Tyler Kokjohn with Jeremy Vaeni
It can rightly be said that 2013 was the year in which mainstream science found its way back to the esoteric realms of ufology and cryptozoology, thanks to new, affordable methods of DNA testing. But, as with anything in these fields, the research tools are only as useful as the people working them. To note the stark contrast between good research and faulty, one need look no further than our hairy friends, Yeti and Bigfoot. Or, if you prefer smaller humanoids to giant ones, check out the brouhaha surrounding the mummified wee person, Ata. The scientists doing the actual work have dismissed Ata’s alleged alien origins, but the promoters are still raking in the dollars and the speaking engagements off the original story. There will always be charlatans who refuse to let facts get in the way of the story they want to tell, and unfortunately DNA testing does nothing to curb this. On the contrary, if the audience isn’t paying close attention, it might even give the promotor the appearance of doing actual research.
Ufology is about nothing if not a game of appearances. This is true on all levels. It is up to the audience to see through that and find the truth. Or in the case of scientific data, to see the facts. See the facts and stop listening to the story. We now have a better hold on that option, thanks to DNA testing. But will we take it? Or will we continue to let con men take us on an expensive ride through our expectations and desires while crying out for government disclosure and more mainstream coverage… of our fantasies?
Trying to discern the future of ufology, there can be little doubt that 2013 was a remarkable year. To those chanting ‘ufology must die’ I suggest that the events of the past year reveal how some of it will ultimately expire. From Bigfoot evidence to Ata, the alien from the Atacama desert, when mainstream scientists become interested and involved, myths quickly end up dead.
The story of Ata illustrates quite clearly the extreme danger now facing abduction researchers. These strange remains of dubious provenience were suggested to have an extraterrestrial origin. The debate might have gone on for some time had not a competent mainstream scientist volunteered his services to help analyze the mysterious tiny corpse. Within a matter of a few weeks time a genomic assessment effectively put the origin matter to rest by revealing that despite the strange appearance what had been ‘discovered’ was the remains of a probably stillborn human being. These events revealed that experts are now able to conduct reliable and definitive genomic analyses quickly. They also illustrate that these new and penetrating analytical tools are able to deal a swift death blow to cherished, but erroneous, hypotheses making them a menace to charlatans.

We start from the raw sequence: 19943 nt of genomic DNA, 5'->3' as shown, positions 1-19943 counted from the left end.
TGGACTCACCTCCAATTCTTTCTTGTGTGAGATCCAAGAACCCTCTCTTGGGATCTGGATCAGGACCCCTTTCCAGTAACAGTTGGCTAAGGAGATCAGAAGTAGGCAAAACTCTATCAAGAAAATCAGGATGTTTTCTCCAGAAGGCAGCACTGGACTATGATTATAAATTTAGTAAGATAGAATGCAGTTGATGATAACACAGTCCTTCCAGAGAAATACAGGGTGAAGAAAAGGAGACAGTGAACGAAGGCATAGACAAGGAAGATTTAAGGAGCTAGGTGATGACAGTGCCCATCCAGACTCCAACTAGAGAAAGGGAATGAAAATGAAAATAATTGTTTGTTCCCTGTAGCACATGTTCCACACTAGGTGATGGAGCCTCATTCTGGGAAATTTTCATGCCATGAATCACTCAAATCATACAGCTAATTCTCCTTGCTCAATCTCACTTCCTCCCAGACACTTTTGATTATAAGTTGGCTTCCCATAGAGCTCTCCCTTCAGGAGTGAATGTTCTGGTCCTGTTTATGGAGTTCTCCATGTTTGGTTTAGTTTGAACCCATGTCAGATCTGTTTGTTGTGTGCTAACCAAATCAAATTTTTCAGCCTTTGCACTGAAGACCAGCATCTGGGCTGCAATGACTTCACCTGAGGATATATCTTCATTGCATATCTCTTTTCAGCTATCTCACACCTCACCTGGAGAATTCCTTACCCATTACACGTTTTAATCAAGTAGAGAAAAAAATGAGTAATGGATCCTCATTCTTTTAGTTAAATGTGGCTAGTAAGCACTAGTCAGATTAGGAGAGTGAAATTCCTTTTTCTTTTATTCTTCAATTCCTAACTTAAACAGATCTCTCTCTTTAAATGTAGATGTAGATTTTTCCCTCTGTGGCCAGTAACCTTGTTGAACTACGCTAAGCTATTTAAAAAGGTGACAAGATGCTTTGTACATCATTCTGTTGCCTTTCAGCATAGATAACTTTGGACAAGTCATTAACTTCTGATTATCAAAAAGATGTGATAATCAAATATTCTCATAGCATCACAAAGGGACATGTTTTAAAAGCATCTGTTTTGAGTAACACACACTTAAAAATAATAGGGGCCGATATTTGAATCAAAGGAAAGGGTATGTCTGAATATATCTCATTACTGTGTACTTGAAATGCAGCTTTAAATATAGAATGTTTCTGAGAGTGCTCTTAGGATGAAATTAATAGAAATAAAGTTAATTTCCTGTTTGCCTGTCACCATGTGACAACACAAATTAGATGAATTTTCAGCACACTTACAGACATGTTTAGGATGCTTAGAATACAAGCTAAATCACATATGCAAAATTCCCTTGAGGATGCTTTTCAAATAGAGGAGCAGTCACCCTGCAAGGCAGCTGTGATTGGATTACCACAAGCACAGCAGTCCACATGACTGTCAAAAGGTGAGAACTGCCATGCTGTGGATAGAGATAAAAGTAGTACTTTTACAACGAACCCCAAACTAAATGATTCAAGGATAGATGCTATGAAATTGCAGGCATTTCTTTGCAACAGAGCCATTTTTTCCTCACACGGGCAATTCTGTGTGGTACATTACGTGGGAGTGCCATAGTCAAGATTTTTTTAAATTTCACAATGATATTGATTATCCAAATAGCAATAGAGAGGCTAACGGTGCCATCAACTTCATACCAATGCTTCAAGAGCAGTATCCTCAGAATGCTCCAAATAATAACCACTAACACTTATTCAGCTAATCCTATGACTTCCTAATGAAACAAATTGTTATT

A great deal of modern scientific research is multidisciplinary in nature and conducted by teams of investigators. The examination of Ata is a fine example of such efforts. For abduction researchers promoting plots against humanity involving genetic hybridization with aliens, who know the identities of hybrids or claiming that indigo children are the next phase of human evolution, the good news is that the validity of such deductions can now be evaluated quickly. And for that group of investigators the bad news is that the validity of claims can now be evaluated quickly. It is going to be interesting to see if those asserting they follow a scientific approach will now employ the tools that could offer definitive answers.
Perhaps the market for books and lectures based on inconclusive methods will remain lucrative. For them the time may be running short. As genetic analysis methods become more commonplace in medical practice, the general public will become more familiar with their utility and capabilities. At some point in the future a reluctance to adopt such methods will no longer be tolerated by the consumers.
This past year offered an amazing contrast between research approaches. On the one hand was the examination of Ata by mainstream scientists using genomic analysis methods which led to the prompt demolition of some wild assertions. In stark contrast were investigators defending pathetically deficient methodology by claiming they alone possess secret insights enabling them to ferret out truth from hypnosis-induced confabulation. Such faith-based appeals to higher authority are the utter antithesis of the scientific approach.